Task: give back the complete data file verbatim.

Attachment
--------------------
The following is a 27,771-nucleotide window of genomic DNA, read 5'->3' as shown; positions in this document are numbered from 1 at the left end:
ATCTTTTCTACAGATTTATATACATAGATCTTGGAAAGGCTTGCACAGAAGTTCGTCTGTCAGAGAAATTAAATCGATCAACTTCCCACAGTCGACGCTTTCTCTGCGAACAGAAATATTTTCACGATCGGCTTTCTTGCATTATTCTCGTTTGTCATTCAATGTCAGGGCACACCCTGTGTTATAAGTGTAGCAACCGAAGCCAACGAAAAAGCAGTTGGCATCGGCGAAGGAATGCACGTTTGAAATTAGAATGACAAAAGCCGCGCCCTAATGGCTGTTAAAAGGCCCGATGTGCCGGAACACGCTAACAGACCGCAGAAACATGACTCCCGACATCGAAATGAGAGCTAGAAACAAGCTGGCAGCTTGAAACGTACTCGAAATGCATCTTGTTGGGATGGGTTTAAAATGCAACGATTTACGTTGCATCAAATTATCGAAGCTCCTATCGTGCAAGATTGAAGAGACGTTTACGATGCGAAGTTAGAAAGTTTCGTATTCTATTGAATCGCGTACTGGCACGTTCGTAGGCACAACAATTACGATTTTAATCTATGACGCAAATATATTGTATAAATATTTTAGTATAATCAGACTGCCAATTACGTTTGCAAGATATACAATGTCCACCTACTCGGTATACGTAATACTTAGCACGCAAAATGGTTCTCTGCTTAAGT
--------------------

The following is a 27,771-nucleotide window of genomic DNA, read 5'->3' as shown; positions in this document are numbered from 1 at the left end:
ATCTTTTCTACAGATTTATATACATAGATCTTGGAAAGGCTTGCACAGAAGTTCGTCTGTCAGAGAAATTAAATCGATCAACTTCCCACAGTCGACGCTTTCTCTGCGAACAGAAATATTTTCACGATCGGCTTTCTTGCATTATTCTCGTTTGTCATTCAATGTCAGGGCACACCCTGTGTTATAAGTGTAGCAACCGAAGCCAACGAAAAAGCAGTTGGCATCGGCGAAGGAATGCACGTTTGAAATTAGAATGACAAAAGCCGCGCCCTAATGGCTGTTAAAAGGCCCGATGTGCCGGAACACGCTAACAGACCGCAGAAACATGACTCCCGACATCGAAATGAGAGCTAGAAACAAGCTGGCAGCTTGAAACGTACTCGAAATGCATCTTGTTGGGATGGGTTTAAAATGCAACGATTTACGTTGCATCAAATTATCGAAGCTCCTATCGTGCAAGATTGAAGAGACGTTTACGATGCGAAGTTAGAAAGTTTCGTATTCTATTGAATCGCGTACTGGCACGTTCGTAGGCACAACAATTACGATTTTAATCTATGACGCAAATATATTGTATAAATATTTTAGTATAATCAGACTGCCAATTACGTTTGCAAGATATACAATGTCCACCTACTCGGTATACGTAATACTTAGCACGCAAAATGGTTCTCTGCTTAAGT